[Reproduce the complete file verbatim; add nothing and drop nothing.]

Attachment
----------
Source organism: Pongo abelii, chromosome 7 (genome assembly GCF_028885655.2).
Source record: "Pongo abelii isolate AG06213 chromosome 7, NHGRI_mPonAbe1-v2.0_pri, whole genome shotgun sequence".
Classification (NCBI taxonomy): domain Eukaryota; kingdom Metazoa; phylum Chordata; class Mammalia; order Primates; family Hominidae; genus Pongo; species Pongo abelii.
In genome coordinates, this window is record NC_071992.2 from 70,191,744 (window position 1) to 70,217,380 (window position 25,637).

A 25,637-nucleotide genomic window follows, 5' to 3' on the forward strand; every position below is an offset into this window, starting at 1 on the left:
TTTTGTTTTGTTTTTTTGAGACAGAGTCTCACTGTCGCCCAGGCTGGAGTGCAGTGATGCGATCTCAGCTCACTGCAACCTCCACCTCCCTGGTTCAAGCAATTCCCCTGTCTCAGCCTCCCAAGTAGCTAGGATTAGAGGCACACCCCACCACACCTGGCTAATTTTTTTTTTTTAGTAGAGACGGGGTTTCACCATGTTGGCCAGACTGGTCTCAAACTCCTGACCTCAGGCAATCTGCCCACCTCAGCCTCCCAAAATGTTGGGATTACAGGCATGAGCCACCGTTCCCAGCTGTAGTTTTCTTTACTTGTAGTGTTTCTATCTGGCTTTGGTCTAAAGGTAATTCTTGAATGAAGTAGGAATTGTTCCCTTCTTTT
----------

Source organism: Pongo abelii, chromosome 7 (genome assembly GCF_028885655.2).
Source record: "Pongo abelii isolate AG06213 chromosome 7, NHGRI_mPonAbe1-v2.0_pri, whole genome shotgun sequence".
Classification (NCBI taxonomy): domain Eukaryota; kingdom Metazoa; phylum Chordata; class Mammalia; order Primates; family Hominidae; genus Pongo; species Pongo abelii.
In genome coordinates, this window is record NC_071992.2 from 70,191,744 (window position 1) to 70,217,380 (window position 25,637).

A 25,637-nucleotide genomic window follows, 5' to 3' on the forward strand; every position below is an offset into this window, starting at 1 on the left:
TTTTGTTTTGTTTTTTTGAGACAGAGTCTCACTGTCGCCCAGGCTGGAGTGCAGTGATGCGATCTCAGCTCACTGCAACCTCCACCTCCCTGGTTCAAGCAATTCCCCTGTCTCAGCCTCCCAAGTAGCTAGGATTAGAGGCACACCCCACCACACCTGGCTAATTTTTTTTTTTTAGTAGAGACGGGGTTTCACCATGTTGGCCAGACTGGTCTCAAACTCCTGACCTCAGGCAATCTGCCCACCTCAGCCTCCCAAAATGTTGGGATTACAGGCATGAGCCACCGTTCCCAGCTGTAGTTTTCTTTACTTGTAGTGTTTCTATCTGGCTTTGGTCTAAAGGTAATTCTTGAATGAAGTAGGAATTGTTCCCTTCTTTT